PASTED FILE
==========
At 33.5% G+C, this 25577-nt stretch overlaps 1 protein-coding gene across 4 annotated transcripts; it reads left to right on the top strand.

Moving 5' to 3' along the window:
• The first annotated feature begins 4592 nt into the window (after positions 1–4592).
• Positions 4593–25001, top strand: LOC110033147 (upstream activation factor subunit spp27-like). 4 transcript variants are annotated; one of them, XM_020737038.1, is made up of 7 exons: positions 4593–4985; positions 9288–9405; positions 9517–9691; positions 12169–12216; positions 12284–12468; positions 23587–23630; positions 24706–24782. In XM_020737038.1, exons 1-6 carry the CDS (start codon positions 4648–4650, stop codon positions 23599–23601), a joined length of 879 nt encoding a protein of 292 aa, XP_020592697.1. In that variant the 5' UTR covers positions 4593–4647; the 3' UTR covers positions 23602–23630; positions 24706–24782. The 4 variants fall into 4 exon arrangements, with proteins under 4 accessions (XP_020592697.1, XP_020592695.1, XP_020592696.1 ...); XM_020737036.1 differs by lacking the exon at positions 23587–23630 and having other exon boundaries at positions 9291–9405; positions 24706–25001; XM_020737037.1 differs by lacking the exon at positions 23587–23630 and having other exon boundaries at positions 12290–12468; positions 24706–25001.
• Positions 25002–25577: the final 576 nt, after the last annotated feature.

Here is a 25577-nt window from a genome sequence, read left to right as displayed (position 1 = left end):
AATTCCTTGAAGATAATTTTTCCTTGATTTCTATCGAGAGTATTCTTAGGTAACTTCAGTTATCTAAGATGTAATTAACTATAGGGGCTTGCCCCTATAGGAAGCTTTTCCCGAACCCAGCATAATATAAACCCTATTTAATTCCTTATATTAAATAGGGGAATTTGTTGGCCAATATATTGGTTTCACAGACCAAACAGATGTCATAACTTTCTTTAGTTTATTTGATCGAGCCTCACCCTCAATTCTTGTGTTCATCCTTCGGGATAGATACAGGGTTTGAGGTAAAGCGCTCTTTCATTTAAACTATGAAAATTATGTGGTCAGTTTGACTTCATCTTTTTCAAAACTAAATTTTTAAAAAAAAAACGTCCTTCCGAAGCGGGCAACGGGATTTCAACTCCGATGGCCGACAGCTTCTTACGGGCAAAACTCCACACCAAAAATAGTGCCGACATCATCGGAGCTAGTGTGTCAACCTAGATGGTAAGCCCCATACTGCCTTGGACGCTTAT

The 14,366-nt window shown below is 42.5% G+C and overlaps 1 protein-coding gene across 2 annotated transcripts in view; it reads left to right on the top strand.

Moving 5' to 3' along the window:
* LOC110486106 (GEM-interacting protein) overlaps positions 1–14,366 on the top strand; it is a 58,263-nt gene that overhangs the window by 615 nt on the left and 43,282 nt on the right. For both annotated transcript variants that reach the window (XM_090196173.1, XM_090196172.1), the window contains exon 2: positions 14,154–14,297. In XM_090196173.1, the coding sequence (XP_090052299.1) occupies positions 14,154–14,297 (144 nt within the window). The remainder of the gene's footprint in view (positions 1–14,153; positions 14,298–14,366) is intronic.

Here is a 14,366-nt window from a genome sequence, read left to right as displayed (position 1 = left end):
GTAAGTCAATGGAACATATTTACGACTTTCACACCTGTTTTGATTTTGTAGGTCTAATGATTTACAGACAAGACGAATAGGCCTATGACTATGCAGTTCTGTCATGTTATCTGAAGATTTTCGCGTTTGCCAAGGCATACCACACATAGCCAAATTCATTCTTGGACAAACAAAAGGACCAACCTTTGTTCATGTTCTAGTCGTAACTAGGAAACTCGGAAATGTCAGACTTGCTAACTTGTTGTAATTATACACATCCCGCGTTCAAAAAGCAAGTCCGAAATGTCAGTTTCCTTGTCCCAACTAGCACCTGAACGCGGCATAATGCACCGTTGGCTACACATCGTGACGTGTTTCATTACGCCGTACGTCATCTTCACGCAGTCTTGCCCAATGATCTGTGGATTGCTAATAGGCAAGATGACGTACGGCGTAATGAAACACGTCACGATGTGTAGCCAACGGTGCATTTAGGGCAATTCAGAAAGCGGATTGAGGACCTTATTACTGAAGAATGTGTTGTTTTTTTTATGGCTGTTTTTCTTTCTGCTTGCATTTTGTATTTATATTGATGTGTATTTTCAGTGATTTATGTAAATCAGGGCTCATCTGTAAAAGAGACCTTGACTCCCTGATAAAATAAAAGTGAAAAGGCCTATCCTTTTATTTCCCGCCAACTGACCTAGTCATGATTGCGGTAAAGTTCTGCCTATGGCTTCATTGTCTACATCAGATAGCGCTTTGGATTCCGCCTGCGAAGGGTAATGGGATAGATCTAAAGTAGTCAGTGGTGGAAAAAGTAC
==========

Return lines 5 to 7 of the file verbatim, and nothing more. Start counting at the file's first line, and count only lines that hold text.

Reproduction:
• Positions 25002–25577: the final 576 nt, after the last annotated feature.

Here is a 25577-nt window from a genome sequence, read left to right as displayed (position 1 = left end):
AATTCCTTGAAGATAATTTTTCCTTGATTTCTATCGAGAGTATTCTTAGGTAACTTCAGTTATCTAAGATGTAATTAACTATAGGGGCTTGCCCCTATAGGAAGCTTTTCCCGAACCCAGCATAATATAAACCCTATTTAATTCCTTATATTAAATAGGGGAATTTGTTGGCCAATATATTGGTTTCACAGACCAAACAGATGTCATAACTTTCTTTAGTTTATTTGATCGAGCCTCACCCTCAATTCTTGTGTTCATCCTTCGGGATAGATACAGGGTTTGAGGTAAAGCGCTCTTTCATTTAAACTATGAAAATTATGTGGTCAGTTTGACTTCATCTTTTTCAAAACTAAATTTTTAAAAAAAAAACGTCCTTCCGAAGCGGGCAACGGGATTTCAACTCCGATGGCCGACAGCTTCTTACGGGCAAAACTCCACACCAAAAATAGTGCCGACATCATCGGAGCTAGTGTGTCAACCTAGATGGTAAGCCCCATACTGCCTTGGACGCTTAT